The Student
Learning to cope and look after mental health with coping techniques, like meditation
Voices
How I am learning to set boundaries with my anxiety
by Chloe Hulse, 9/04/21

CW: Anxiety, Stress

Anxiety is experienced by different people across all walks of life and comes in many shapes and forms. I have experienced anxiety and depression almost my entire life, it started in early childhood and has followed me into adulthood. I worry about everything, even though worrying is normal, I realised it was getting to a point where my worrying and anxieties were stopping me from doing things I wanted to do. What most may consider tiny and mundane could set my anxiety into a spiral lasting, sometimes, for days. Feeling as if my brain were working overtime, the cogs turning so quickly that it is both mentally and physically exhausting; it drains my energy, so I am constantly tired and wears my body out completely. 

These excessive and intrusive anxious thoughts that interrupt my life have caused me to put myself into situations I’m not comfortable in, always to cater to other people’s feelings: I once chose not to go to a birthday party of a friend because the thought of being in a room with people I didn’t know made me feel physically sick with anxiety. I worked up enough courage to tell the friend I couldn’t make it to their party, thinking this would alleviate my stress, however, it actually amplified tenfold. I convinced myself they would stop being friends with me because I wasn’t going, and I felt very intense guilt and worried for hours afterwards. This is how I knew I needed to start working on myself in order to change the way I viewed and put boundaries in place. So, this is how I started doing it and hope to help others do the same: 

  1. Knowing Your Limits 

The first step I have taken in setting my own boundaries is finding out my limits. Unfortunately, you cannot set a boundary without knowing what situations you can and cannot handle. If I am feeling anxious or stressed about a situation, I listen to my mind and body and ask myself “why I am feeling this way,” I want to identify what is making me uncomfortable and can begin to set a boundary from there.

  1. Feel 

It is important to let yourself feel what you are feeling. I cannot speak for everyone, but you cannot move on from a situation if you downplay your emotions. My anxiety can trigger a “fight or flight” response, and my “flight” response is blocking out and suppressing feelings that I don’t want to feel. This is not a healthy way to deal with anxiety and reminding myself that it is okay to experience the stress without shutting down has helped me start to break this habit over time.

3. Practice Coping Techniques

It is impossible to feel both stressed and relaxed simultaneously, so changing the body’s response to stress as relaxation can help to alleviate anxieties. One thing that can help is deep breathing, which can reverse physical symptoms of anxiety like dizziness, breathlessness, sickness. Practice breathing in for four seconds, holding the breath for four seconds and then deeply exhaling for six seconds.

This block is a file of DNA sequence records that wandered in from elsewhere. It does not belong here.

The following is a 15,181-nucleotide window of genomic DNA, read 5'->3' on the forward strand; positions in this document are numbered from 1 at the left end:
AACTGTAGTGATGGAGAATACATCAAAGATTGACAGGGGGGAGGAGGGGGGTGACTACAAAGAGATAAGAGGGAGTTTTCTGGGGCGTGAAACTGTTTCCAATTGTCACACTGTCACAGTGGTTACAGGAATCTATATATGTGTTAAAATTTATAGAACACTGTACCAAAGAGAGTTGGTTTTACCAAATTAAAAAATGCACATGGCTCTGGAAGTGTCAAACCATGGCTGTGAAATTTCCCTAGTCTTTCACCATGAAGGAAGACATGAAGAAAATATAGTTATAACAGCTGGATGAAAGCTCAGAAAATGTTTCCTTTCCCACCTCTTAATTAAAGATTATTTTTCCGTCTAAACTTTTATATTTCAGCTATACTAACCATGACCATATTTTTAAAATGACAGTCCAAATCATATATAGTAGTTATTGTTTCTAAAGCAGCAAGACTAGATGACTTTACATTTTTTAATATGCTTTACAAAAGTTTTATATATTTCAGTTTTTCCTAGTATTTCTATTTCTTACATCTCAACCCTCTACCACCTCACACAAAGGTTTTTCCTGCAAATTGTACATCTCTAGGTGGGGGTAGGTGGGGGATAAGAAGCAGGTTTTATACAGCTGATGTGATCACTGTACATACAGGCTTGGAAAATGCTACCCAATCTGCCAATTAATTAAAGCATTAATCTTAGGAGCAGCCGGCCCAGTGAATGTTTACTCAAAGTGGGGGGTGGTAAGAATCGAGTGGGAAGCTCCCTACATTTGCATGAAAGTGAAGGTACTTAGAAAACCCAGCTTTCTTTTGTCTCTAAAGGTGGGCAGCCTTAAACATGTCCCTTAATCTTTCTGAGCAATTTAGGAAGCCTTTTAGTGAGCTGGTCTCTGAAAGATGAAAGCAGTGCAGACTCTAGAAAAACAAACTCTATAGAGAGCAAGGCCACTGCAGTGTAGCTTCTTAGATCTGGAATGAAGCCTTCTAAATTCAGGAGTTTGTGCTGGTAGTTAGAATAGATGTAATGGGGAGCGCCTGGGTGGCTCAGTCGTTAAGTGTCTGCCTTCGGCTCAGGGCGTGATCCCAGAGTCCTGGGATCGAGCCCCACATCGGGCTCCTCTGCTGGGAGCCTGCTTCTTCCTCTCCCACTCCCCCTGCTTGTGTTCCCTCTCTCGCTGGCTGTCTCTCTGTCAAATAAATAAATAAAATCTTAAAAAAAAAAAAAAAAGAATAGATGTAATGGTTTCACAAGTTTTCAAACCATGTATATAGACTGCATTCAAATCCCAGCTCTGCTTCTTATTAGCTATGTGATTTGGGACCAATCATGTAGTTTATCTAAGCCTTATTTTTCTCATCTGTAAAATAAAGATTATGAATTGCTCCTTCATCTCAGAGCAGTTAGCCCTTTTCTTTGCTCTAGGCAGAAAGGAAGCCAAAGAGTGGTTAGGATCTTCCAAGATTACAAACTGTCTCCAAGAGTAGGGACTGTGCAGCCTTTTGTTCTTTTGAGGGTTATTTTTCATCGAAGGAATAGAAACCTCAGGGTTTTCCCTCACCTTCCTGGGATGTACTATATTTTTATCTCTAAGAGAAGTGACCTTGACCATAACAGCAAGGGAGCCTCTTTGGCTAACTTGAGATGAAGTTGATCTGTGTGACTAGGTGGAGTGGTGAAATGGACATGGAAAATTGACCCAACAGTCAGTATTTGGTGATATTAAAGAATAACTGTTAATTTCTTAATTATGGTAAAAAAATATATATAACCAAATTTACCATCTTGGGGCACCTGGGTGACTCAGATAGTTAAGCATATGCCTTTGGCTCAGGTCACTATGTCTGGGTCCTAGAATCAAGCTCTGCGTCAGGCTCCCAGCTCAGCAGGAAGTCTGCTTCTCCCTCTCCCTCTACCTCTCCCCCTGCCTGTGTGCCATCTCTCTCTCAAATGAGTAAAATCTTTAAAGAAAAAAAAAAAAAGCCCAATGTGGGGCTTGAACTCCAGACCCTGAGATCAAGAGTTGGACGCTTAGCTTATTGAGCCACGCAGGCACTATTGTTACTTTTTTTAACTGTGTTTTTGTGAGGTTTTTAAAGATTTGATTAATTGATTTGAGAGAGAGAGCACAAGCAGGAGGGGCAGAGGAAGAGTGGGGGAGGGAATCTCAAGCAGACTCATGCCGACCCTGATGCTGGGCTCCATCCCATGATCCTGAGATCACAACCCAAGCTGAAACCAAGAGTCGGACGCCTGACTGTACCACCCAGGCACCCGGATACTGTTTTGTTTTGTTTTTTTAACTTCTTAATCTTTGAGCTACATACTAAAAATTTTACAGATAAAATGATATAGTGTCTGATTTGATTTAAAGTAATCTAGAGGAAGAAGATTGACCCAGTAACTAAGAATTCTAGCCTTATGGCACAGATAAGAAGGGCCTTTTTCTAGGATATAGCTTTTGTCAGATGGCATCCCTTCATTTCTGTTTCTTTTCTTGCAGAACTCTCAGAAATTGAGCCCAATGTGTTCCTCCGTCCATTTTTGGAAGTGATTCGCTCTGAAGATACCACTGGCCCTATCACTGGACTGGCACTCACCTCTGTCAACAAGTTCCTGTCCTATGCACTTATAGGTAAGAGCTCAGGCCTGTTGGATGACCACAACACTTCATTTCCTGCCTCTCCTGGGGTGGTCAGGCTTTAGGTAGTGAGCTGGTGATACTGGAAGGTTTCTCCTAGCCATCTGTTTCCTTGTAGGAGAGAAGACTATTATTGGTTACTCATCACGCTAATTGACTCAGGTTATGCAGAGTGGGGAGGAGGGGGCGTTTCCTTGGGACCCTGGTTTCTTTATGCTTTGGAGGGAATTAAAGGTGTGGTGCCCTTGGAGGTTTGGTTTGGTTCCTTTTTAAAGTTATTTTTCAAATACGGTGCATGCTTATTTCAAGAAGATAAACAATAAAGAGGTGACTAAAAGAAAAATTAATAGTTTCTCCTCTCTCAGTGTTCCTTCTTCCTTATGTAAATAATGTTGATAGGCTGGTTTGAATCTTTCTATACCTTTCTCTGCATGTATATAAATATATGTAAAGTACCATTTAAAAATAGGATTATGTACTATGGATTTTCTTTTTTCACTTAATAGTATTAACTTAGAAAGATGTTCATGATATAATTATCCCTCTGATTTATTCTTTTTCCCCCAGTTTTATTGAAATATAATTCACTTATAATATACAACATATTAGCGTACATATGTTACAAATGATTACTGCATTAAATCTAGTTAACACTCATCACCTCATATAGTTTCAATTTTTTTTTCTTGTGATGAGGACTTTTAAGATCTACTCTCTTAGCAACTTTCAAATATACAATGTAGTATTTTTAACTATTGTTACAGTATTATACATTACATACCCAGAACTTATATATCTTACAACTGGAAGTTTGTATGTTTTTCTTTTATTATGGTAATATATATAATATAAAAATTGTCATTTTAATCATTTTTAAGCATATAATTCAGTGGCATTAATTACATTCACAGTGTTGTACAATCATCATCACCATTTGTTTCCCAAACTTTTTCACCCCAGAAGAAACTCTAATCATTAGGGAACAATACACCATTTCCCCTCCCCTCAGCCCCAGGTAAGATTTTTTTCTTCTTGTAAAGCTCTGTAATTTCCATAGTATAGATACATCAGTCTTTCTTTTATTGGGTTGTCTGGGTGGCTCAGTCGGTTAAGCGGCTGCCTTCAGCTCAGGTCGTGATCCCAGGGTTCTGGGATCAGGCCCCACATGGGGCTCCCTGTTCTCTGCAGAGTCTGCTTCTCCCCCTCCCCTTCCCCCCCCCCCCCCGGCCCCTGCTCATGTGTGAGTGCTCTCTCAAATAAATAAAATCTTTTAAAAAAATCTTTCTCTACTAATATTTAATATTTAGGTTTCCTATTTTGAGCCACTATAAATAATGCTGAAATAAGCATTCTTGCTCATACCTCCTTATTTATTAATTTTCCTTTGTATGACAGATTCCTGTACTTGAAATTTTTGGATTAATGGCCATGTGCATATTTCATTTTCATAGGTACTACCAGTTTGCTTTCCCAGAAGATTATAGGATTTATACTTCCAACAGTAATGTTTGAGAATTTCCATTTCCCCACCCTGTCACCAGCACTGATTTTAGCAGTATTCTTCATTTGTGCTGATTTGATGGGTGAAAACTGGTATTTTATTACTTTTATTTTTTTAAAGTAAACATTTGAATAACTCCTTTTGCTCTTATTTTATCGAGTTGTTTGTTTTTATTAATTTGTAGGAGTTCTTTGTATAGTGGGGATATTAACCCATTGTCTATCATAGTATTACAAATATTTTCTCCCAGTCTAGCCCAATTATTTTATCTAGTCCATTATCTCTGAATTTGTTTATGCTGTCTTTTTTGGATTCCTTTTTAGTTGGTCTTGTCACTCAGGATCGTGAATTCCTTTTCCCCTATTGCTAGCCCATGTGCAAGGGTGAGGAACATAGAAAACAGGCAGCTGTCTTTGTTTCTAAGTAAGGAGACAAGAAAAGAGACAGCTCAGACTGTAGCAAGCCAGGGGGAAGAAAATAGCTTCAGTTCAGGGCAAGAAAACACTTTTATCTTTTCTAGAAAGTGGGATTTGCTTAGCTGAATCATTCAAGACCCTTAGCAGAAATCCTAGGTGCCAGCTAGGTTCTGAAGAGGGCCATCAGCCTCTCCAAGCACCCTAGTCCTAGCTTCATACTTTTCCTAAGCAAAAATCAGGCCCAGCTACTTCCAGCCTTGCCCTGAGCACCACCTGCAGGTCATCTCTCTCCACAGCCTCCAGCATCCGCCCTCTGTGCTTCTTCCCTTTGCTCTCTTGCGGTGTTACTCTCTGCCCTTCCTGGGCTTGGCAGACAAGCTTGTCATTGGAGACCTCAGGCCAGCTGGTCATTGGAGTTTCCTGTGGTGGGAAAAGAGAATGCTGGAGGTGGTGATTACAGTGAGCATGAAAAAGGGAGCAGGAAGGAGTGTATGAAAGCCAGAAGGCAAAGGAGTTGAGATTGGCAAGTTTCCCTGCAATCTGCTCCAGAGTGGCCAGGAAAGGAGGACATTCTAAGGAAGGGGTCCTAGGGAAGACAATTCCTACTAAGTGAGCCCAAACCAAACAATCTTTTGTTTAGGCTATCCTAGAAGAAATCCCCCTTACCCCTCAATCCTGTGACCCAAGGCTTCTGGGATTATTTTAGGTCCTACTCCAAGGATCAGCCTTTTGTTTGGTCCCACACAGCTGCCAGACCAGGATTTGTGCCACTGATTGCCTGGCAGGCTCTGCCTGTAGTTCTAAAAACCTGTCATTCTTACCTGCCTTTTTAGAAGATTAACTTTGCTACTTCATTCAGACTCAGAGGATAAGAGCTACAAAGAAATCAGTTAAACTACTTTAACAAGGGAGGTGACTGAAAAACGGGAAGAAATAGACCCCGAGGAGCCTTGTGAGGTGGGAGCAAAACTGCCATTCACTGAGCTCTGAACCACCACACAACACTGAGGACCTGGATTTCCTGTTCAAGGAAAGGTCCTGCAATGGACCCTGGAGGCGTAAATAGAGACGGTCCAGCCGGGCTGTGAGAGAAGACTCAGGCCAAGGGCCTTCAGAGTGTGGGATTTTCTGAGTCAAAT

Alongside this, practicing grounding techniques, such as the 54321 method – finding 5 things you can see, 4 you can feel, 3 you can hear,2 you can smell and 1 you can taste–it can distract the mind and help diminish your anxiety. 

Practicing relaxation for me has involved connecting with my spirituality. Meditation, yoga, reiki videos on YouTube and crystals have all helped me become more connected to myself when trying to understand my anxiety. 

4. Be Direct

Be direct with what you want and how you feel. Other people will not know what you are thinking and feeling if you do not voice it. This is the area I have been struggling with a lot. 

5. Take Care of Yourself 

Self-care must become a priority as looking after yourself is so important. A good way to start is to make a delicious breakfast every morning so that the mind and body is nourished. But this can also mean a regular sleeping schedule, reading a new book, caring about hygiene. Too often we take care of other people’s needs before our own, but self-care is vital when maintaining a healthy relationship with ourselves. 

6. Practice Makes Perfect 

It is important to remember to start small. Like any skill or hobby, tuning into yourself to know what you do or do not need and setting boundaries takes practice – it does not happen overnight. Although I have started the process of learning to put boundaries in place, I am by no means an expert or even close to the finishing line. But I do hope that as I am learning, others can learn with me from the tips I have written in this article. 

Image: via Vecteezy